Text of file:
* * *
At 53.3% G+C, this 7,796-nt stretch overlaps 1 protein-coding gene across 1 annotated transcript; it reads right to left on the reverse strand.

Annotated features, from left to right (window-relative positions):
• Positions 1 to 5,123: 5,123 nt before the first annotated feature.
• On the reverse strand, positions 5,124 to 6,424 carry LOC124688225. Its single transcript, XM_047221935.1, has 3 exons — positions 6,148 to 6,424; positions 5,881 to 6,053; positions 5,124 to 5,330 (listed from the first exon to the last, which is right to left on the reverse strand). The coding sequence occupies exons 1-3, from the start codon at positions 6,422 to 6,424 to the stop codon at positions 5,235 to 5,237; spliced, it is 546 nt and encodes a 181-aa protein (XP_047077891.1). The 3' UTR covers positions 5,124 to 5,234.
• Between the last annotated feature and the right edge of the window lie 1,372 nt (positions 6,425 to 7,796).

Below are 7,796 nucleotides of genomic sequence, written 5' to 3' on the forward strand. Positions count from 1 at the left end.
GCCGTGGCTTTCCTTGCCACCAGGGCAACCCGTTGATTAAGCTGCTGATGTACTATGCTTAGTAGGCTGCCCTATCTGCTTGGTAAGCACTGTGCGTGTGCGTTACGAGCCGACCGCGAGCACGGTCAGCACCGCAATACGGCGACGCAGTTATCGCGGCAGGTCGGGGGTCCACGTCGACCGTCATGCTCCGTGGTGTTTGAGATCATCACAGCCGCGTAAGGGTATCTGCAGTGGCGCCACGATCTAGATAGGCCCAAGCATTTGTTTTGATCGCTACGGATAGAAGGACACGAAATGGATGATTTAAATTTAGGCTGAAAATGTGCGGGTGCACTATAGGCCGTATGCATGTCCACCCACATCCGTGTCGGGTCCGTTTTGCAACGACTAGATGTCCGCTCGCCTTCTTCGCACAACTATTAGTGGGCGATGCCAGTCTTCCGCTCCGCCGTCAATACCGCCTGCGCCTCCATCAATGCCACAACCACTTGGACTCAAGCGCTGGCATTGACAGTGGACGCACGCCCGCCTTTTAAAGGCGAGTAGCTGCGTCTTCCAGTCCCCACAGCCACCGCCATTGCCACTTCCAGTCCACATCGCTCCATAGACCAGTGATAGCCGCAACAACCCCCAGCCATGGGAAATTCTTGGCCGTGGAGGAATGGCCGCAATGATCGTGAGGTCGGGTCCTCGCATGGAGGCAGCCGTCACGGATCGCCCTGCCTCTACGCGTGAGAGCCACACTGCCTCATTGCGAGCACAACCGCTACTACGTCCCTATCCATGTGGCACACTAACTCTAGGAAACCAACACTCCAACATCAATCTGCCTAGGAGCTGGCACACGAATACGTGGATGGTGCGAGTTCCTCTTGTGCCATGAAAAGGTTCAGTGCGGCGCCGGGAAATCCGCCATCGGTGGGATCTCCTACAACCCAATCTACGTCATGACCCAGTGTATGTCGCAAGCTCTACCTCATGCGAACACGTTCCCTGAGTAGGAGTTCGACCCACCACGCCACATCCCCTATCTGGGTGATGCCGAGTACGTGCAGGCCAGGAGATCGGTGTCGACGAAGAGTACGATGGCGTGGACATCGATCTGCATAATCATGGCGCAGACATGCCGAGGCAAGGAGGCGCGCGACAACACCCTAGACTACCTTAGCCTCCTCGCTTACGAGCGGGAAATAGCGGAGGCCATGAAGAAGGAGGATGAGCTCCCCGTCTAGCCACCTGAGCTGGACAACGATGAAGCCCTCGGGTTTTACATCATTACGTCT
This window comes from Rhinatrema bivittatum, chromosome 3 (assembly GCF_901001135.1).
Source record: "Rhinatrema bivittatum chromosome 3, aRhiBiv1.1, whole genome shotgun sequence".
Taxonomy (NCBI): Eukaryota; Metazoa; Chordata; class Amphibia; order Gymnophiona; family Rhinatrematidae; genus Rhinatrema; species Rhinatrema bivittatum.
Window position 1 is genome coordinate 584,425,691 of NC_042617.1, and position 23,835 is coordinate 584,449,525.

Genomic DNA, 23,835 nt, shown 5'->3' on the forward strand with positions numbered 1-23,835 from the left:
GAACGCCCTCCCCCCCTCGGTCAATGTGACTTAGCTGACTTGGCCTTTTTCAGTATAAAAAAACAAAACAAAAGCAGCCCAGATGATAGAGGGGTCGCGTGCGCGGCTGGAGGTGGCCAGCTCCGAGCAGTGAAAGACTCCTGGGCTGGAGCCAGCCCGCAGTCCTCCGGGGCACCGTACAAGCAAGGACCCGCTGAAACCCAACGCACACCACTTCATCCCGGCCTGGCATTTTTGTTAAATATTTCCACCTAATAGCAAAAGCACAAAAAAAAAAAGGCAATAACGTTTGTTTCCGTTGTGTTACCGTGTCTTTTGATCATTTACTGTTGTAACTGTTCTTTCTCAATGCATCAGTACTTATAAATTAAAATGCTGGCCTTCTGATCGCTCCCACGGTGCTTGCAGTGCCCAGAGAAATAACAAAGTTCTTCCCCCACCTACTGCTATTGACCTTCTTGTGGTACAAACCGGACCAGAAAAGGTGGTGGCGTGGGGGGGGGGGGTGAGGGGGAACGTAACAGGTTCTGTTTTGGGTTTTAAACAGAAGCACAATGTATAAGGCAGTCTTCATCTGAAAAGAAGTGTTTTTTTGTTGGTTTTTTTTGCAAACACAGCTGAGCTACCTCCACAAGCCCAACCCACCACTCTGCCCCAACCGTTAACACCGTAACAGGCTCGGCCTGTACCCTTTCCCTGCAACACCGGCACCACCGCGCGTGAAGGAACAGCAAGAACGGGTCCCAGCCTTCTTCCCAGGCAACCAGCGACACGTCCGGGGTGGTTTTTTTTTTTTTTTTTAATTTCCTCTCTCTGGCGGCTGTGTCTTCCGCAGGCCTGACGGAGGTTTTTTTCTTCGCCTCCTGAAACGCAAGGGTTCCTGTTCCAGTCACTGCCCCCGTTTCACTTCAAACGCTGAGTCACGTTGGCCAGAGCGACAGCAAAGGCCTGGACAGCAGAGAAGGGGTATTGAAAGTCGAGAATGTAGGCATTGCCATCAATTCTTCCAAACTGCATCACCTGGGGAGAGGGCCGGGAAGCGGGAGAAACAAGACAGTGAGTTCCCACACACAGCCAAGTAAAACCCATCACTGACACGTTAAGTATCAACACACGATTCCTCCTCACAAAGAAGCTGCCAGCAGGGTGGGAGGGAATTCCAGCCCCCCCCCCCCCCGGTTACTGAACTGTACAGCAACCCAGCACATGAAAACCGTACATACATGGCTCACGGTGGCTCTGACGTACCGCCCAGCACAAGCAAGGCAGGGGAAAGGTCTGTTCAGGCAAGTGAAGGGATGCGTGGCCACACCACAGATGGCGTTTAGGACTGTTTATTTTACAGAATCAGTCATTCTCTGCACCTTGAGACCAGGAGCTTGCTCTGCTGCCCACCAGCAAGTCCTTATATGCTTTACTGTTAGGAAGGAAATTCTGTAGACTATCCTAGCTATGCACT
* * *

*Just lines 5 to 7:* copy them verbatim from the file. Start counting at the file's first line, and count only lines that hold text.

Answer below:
• Between the last annotated feature and the right edge of the window lie 1,372 nt (positions 6,425 to 7,796).

Below are 7,796 nucleotides of genomic sequence, written 5' to 3' on the forward strand. Positions count from 1 at the left end.
GCCGTGGCTTTCCTTGCCACCAGGGCAACCCGTTGATTAAGCTGCTGATGTACTATGCTTAGTAGGCTGCCCTATCTGCTTGGTAAGCACTGTGCGTGTGCGTTACGAGCCGACCGCGAGCACGGTCAGCACCGCAATACGGCGACGCAGTTATCGCGGCAGGTCGGGGGTCCACGTCGACCGTCATGCTCCGTGGTGTTTGAGATCATCACAGCCGCGTAAGGGTATCTGCAGTGGCGCCACGATCTAGATAGGCCCAAGCATTTGTTTTGATCGCTACGGATAGAAGGACACGAAATGGATGATTTAAATTTAGGCTGAAAATGTGCGGGTGCACTATAGGCCGTATGCATGTCCACCCACATCCGTGTCGGGTCCGTTTTGCAACGACTAGATGTCCGCTCGCCTTCTTCGCACAACTATTAGTGGGCGATGCCAGTCTTCCGCTCCGCCGTCAATACCGCCTGCGCCTCCATCAATGCCACAACCACTTGGACTCAAGCGCTGGCATTGACAGTGGACGCACGCCCGCCTTTTAAAGGCGAGTAGCTGCGTCTTCCAGTCCCCACAGCCACCGCCATTGCCACTTCCAGTCCACATCGCTCCATAGACCAGTGATAGCCGCAACAACCCCCAGCCATGGGAAATTCTTGGCCGTGGAGGAATGGCCGCAATGATCGTGAGGTCGGGTCCTCGCATGGAGGCAGCCGTCACGGATCGCCCTGCCTCTACGCGTGAGAGCCACACTGCCTCATTGCGAGCACAACCGCTACTACGTCCCTATCCATGTGGCACACTAACTCTAGGAAACCAACACTCCAACATCAATCTGCCTAGGAGCTGGCACACGAATACGTGGATGGTGCGAGTTCCTCTTGTGCCATGAAAAGGTTCAGTGCGGCGCCGGGAAATCCGCCATCGGTGGGATCTCCTACAACCCAATCTACGTCATGACCCAGTGTATGTCGCAAGCTCTACCTCATGCGAACACGTTCCCTGAGTAGGAGTTCGACCCACCACGCCACATCCCCTATCTGGGTGATGCCGAGTACGTGCAGGCCAGGAGATCGGTGTCGACGAAGAGTACGATGGCGTGGACATCGATCTGCATAATCATGGCGCAGACATGCCGAGGCAAGGAGGCGCGCGACAACACCCTAGACTACCTTAGCCTCCTCGCTTACGAGCGGGAAATAGCGGAGGCCATGAAGAAGGAGGATGAGCTCCCCGTCTAGCCACCTGAGCTGGACAACGATGAAGCCCTCGGGTTTTACATCATTACGTCT